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On a site, I happened to use the phrase "In the first instance" ...

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(Not that this is relevant, but notice the many upvotes suggesting that presumably, it reaches baseline understandability in a typical mixed-language, mixed-age, mixed-continent SE audience.)

I was utterly astounded that someone did not know the phrase,

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Astonishingly, more people had not heard the phrase; my total astonishment/disgust with the Youth Of Today, etc. continued when an otherwise highly literate user figured it may be "regional" or such ...!

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In particular: there was a (to me, completely bizarre) thought that it is more "descriptive than proscriptive" (or, something?)

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My questions (here on the "Excellent English SE site") are

  1. Could it be this ordinary phrase is falling out of popularity/meaning? If so since when? (Kids of the 60s? 90s? 10s?) Is there any real way to know this? Does it appear in Harry Potter?

  2. Is there anything to the "unfamiliar in action sentences" concept? (i.e., as I understand the commenter's comment, "ITFI X happened" versus "ITFI do X".)

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  • The negative comments have nothing to do how common the expression is, but in how you used it. If you were addressing separate situations in your sentence, each is an instance. Based on the opposing comments, you are using "instance" instead to mean an obligation, opening move, or starting point (meaning "step one."). If you meant starting position, you could almost use As your first stance. Dec 3, 2020 at 14:24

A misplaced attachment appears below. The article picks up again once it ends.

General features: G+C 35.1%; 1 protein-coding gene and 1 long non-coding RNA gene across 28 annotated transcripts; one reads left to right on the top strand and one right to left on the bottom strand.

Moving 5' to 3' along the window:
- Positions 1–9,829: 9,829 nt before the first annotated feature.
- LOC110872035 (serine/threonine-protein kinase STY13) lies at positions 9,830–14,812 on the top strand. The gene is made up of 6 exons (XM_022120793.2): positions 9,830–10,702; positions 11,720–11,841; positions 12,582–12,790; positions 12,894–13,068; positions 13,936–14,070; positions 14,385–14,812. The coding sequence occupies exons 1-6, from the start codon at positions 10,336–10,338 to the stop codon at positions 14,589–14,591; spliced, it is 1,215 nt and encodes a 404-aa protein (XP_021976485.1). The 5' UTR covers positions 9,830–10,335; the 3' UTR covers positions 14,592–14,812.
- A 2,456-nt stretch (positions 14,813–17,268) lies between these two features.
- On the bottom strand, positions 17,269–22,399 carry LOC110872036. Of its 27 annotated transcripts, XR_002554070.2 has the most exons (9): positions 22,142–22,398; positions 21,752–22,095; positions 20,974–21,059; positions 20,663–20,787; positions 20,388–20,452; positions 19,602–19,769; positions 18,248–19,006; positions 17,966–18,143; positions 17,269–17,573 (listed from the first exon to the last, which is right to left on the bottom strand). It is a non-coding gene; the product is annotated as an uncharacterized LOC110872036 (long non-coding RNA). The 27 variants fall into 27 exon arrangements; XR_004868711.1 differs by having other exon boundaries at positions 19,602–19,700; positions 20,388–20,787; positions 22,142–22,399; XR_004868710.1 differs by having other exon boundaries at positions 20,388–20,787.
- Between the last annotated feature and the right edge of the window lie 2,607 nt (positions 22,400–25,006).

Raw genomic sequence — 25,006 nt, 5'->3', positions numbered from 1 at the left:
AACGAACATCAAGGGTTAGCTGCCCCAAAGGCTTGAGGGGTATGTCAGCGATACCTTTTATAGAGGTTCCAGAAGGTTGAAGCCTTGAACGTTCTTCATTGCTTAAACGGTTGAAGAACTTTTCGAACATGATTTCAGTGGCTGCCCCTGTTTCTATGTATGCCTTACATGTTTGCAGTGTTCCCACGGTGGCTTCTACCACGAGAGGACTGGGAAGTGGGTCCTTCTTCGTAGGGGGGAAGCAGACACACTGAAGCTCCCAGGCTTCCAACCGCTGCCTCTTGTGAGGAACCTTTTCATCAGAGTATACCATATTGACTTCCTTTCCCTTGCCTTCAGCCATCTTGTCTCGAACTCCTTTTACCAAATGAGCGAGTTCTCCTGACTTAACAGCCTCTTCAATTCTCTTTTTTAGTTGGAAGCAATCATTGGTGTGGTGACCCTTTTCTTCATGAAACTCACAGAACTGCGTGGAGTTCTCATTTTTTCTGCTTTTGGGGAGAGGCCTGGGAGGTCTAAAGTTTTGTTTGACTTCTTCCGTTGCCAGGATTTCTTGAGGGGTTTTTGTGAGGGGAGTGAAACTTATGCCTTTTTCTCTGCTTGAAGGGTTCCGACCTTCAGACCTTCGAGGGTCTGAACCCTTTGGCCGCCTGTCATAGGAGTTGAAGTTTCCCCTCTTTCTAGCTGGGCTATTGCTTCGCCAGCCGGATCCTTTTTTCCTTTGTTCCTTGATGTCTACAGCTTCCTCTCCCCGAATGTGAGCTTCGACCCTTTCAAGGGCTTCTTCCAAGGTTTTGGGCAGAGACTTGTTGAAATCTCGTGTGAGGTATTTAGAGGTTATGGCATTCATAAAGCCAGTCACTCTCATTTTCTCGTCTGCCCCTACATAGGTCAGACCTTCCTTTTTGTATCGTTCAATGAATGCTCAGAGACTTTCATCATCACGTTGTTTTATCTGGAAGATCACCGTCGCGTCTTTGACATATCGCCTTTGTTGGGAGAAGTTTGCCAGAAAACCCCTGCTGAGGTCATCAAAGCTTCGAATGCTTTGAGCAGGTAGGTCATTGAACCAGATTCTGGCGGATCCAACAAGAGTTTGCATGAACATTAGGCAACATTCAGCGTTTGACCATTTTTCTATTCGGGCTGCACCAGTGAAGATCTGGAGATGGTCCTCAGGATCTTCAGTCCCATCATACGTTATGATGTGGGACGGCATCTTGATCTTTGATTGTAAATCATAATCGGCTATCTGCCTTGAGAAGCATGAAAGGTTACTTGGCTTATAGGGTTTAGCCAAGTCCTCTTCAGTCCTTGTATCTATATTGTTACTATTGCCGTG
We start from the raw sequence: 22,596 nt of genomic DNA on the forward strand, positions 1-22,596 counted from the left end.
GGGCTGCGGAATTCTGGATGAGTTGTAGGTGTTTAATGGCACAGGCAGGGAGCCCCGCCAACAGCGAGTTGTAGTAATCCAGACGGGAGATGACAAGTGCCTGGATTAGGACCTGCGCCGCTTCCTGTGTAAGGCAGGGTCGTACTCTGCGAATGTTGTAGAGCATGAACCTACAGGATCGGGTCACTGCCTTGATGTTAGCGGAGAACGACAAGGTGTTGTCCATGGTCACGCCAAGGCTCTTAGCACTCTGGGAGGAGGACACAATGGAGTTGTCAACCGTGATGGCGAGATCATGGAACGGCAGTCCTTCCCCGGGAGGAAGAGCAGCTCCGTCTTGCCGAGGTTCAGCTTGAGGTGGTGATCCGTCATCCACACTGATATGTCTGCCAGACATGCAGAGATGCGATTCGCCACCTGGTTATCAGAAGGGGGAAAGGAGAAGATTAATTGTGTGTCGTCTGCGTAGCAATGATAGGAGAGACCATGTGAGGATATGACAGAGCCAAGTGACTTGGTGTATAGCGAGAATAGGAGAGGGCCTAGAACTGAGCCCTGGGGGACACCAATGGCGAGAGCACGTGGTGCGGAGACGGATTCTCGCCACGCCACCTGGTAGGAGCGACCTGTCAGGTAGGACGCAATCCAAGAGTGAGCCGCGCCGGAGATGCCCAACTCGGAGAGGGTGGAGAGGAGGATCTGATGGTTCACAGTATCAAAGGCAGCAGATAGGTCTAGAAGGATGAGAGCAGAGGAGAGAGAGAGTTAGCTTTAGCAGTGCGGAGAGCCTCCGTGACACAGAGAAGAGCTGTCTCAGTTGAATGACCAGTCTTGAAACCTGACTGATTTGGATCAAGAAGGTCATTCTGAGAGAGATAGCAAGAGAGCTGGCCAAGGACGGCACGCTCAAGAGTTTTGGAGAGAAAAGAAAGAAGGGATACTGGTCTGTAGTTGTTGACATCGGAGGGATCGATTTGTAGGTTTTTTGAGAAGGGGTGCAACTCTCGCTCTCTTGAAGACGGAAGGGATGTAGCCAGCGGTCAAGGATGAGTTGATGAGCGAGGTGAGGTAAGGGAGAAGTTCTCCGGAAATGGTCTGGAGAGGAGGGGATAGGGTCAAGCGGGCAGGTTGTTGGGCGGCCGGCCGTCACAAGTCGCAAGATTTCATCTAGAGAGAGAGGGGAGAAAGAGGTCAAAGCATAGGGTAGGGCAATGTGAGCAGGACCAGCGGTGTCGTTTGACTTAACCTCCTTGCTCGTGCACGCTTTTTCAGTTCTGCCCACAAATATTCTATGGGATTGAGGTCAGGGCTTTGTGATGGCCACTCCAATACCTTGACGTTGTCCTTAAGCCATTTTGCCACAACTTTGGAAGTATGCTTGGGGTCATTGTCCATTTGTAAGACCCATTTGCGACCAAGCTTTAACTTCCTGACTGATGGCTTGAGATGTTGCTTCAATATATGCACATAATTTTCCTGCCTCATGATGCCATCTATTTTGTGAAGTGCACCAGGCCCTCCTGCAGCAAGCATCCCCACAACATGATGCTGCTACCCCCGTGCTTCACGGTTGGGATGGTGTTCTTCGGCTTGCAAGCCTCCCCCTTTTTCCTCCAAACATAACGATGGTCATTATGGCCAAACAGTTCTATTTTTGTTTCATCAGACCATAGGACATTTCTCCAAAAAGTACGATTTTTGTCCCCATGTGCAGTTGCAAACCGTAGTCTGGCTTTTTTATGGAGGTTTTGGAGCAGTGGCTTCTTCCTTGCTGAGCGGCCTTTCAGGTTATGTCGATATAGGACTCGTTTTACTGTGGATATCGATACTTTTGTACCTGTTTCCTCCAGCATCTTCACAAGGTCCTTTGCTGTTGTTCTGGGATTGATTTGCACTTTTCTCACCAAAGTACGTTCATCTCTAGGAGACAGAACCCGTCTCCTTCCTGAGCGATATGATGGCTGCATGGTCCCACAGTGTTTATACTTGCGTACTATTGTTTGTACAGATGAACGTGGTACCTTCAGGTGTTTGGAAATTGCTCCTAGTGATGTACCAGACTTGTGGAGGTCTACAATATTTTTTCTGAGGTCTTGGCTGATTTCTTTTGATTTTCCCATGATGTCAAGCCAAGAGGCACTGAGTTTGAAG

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    "In the first instance" is ordinary, idiomatic English. Unless the posts already used "instance" to refer to specific occasions, the phrasing is unremarkable, remarks to the contrary notwithstanding.
    – Lawrence
    May 2, 2021 at 16:13
  • hi @YosefBaskin , no, as you can see many folks simply said they had never heard / did not understand the phrase. Secondly your description of the meaning is wrong (as can be instantly seen from eg. the example in the OED which is identical to mine).
    – Fattie
    May 2, 2021 at 16:35
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    I hear it and say it. OED: 10. in the first instance: as the first step in proceeding; in the first place. -- a1676 The statutes..were not in the first instance drawn up in the form of acts of parliament ..."; -- 1900 N.E.D. at Instance: I applied to the local post office in the first instance, and then to the Secretary: I had to write thrice and wait five weeks for an explanation. -- There is the other meaning = 6. a. A fact or example brought forward in support of a general assertion or an argument: I wonder if your ill-educated readers are mistaking the meaning.
    – Greybeard
    Sep 30, 2021 at 16:12
  • thanks @Greybeard . it's distressing that these days one needs a "sanity check" on such a basic :/
    – Fattie
    Sep 30, 2021 at 18:03

1 Answer 1

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Google books actually shows a constant decreasing usage of the expression in the first instance from which probably the fact that some users find it “unusual”.

Moreover, M-W suggests it is a formal expression:

in the first instance - idiom (formal):

before other events happen : as the first thing in a series of actions You will be seen in the first instance by your own doctor who may then send you to a specialist.

For what it is worth, I am quite familiar with this expression and I don’t find it unusual.

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  • I was a kid in the 90s, and am also familiar with the expression.
    – Conrado
    Dec 3, 2020 at 13:16
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    Perfectly normal to me, but I think of it as meaning 'on the first occasion' rather than 'as a first step'. Dec 3, 2020 at 13:37
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    I use it like former and latter when there are more than two items listed - in the first instance, in the second instance, etc. I'd use cases if that applies, but not all instances are cases.
    – Phil Sweet
    May 2, 2021 at 13:29

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